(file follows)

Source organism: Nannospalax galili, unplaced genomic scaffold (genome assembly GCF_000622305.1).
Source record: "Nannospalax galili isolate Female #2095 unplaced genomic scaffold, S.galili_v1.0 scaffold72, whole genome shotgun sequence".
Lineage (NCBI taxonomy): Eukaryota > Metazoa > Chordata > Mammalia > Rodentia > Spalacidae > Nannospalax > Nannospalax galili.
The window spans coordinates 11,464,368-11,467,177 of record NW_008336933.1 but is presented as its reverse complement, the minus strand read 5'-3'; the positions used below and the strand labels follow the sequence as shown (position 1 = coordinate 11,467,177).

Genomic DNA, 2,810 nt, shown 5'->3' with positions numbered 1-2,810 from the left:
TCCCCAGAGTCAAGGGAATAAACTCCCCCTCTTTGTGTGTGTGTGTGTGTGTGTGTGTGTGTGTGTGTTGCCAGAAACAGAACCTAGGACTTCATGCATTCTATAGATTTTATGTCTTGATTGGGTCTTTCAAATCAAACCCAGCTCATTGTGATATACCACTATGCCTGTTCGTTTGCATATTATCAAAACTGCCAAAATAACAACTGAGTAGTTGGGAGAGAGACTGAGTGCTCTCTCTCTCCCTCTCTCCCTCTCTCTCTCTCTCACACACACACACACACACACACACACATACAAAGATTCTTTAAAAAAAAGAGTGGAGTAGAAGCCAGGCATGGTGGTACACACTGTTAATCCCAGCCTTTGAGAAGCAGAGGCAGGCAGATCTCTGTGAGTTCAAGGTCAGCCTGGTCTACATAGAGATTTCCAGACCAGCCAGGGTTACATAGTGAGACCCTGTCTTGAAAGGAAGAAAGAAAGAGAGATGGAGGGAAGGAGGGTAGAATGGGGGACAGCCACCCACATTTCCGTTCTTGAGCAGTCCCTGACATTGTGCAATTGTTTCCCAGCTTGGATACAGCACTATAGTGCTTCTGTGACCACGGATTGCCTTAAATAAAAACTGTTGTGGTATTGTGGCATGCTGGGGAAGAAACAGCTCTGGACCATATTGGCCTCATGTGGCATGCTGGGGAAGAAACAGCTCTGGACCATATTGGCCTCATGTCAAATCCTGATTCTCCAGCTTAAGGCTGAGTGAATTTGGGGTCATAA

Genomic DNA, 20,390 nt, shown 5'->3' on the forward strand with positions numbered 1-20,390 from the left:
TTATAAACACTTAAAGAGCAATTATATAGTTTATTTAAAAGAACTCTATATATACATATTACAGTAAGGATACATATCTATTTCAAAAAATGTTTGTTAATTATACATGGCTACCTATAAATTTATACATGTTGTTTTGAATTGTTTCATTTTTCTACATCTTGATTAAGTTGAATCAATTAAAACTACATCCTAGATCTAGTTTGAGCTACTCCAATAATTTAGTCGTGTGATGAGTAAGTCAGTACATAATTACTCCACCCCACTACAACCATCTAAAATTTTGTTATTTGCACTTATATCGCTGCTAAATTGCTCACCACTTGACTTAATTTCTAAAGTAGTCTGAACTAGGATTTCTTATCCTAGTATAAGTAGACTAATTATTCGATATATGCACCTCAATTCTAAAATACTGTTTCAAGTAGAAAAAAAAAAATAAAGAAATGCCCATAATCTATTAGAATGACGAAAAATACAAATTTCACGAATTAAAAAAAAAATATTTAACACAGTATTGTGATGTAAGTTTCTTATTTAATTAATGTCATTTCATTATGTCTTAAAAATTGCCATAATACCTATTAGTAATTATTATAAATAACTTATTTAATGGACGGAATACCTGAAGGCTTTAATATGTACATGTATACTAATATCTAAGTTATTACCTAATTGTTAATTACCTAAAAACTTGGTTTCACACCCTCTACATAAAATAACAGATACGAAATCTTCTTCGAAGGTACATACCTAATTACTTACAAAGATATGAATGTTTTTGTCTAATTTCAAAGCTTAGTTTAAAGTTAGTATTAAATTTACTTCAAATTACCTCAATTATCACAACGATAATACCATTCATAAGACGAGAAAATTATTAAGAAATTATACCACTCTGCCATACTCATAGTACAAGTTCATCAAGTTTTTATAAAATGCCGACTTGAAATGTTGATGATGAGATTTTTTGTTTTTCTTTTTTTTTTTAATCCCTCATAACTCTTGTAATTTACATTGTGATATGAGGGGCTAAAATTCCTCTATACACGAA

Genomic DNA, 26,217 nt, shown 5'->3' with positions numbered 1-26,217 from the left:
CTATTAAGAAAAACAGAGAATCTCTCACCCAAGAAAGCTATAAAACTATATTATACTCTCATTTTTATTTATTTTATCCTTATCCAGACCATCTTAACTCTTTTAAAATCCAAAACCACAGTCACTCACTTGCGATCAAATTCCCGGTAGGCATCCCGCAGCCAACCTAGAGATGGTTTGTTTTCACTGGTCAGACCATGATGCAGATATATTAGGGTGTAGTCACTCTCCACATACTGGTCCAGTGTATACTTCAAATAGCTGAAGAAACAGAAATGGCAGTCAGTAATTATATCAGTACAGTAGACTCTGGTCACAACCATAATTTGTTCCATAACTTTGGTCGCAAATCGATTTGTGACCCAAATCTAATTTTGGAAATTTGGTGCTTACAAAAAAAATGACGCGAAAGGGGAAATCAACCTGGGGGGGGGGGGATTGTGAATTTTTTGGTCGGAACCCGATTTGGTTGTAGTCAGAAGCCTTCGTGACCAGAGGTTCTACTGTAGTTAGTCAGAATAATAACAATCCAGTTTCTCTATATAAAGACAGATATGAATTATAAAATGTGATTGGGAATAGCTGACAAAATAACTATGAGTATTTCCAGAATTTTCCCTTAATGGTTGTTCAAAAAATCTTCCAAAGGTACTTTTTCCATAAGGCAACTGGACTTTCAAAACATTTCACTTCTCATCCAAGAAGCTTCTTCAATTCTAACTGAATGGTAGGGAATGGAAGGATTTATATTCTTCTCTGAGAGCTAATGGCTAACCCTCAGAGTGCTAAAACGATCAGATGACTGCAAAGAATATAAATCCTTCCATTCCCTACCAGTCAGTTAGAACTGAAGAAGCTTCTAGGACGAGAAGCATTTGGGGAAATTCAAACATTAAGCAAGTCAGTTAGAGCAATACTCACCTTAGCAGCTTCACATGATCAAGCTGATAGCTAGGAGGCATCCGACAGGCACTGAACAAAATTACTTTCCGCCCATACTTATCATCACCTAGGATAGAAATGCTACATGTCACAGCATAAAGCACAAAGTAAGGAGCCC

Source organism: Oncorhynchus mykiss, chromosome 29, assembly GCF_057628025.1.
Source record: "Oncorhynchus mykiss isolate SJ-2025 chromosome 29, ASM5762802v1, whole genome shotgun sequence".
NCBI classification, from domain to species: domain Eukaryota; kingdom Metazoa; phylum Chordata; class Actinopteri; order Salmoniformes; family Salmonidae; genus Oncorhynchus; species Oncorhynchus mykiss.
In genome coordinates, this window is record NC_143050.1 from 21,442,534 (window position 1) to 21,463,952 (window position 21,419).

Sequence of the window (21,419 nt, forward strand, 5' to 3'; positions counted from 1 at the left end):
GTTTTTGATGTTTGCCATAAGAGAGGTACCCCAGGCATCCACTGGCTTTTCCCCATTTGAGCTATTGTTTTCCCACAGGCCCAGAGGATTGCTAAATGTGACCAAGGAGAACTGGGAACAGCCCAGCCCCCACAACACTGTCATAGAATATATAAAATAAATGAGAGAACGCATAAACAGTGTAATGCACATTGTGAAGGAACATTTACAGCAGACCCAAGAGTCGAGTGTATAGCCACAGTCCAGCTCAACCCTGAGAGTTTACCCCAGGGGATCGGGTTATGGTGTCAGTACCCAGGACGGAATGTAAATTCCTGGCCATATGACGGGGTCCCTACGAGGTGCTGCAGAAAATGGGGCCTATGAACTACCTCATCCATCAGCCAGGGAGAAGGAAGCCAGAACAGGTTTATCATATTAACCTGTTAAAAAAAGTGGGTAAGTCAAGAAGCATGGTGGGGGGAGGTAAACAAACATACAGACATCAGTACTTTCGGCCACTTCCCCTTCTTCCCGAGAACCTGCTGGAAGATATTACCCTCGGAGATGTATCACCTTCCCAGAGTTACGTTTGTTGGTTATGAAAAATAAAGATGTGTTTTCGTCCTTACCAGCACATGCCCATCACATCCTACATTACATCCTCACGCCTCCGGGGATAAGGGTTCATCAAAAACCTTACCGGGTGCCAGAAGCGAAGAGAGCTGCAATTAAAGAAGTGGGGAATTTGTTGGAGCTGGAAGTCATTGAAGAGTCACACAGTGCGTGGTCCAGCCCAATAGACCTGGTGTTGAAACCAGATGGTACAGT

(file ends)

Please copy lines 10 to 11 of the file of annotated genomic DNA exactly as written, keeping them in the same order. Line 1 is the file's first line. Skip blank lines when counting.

CTATTAAGAAAAACAGAGAATCTCTCACCCAAGAAAGCTATAAAACTATATTATACTCTCATTTTTATTTATTTTATCCTTATCCAGACCATCTTAACTCTTTTAAAATCCAAAACCACAGTCACTCACTTGCGATCAAATTCCCGGTAGGCATCCCGCAGCCAACCTAGAGATGGTTTGTTTTCACTGGTCAGACCATGATGCAGATATATTAGGGTGTAGTCACTCTCCACATACTGGTCCAGTGTATACTTCAAATAGCTGAAGAAACAGAAATGGCAGTCAGTAATTATATCAGTACAGTAGACTCTGGTCACAACCATAATTTGTTCCATAACTTTGGTCGCAAATCGATTTGTGACCCAAATCTAATTTTGGAAATTTGGTGCTTACAAAAAAAATGACGCGAAAGGGGAAATCAACCTGGGGGGGGGGGGATTGTGAATTTTTTGGTCGGAACCCGATTTGGTTGTAGTCAGAAGCCTTCGTGACCAGAGGTTCTACTGTAGTTAGTCAGAATAATAACAATCCAGTTTCTCTATATAAAGACAGATATGAATTATAAAATGTGATTGGGAATAGCTGACAAAATAACTATGAGTATTTCCAGAATTTTCCCTTAATGGTTGTTCAAAAAATCTTCCAAAGGTACTTTTTCCATAAGGCAACTGGACTTTCAAAACATTTCACTTCTCATCCAAGAAGCTTCTTCAATTCTAACTGAATGGTAGGGAATGGAAGGATTTATATTCTTCTCTGAGAGCTAATGGCTAACCCTCAGAGTGCTAAAACGATCAGATGACTGCAAAGAATATAAATCCTTCCATTCCCTACCAGTCAGTTAGAACTGAAGAAGCTTCTAGGACGAGAAGCATTTGGGGAAATTCAAACATTAAGCAAGTCAGTTAGAGCAATACTCACCTTAGCAGCTTCACATGATCAAGCTGATAGCTAGGAGGCATCCGACAGGCACTGAACAAAATTACTTTCCGCCCATACTTATCATCACCTAGGATAGAAATGCTACATGTCACAGCATAAAGCACAAAGTAAGGAGCCC

Source organism: Oncorhynchus mykiss, chromosome 29, assembly GCF_057628025.1.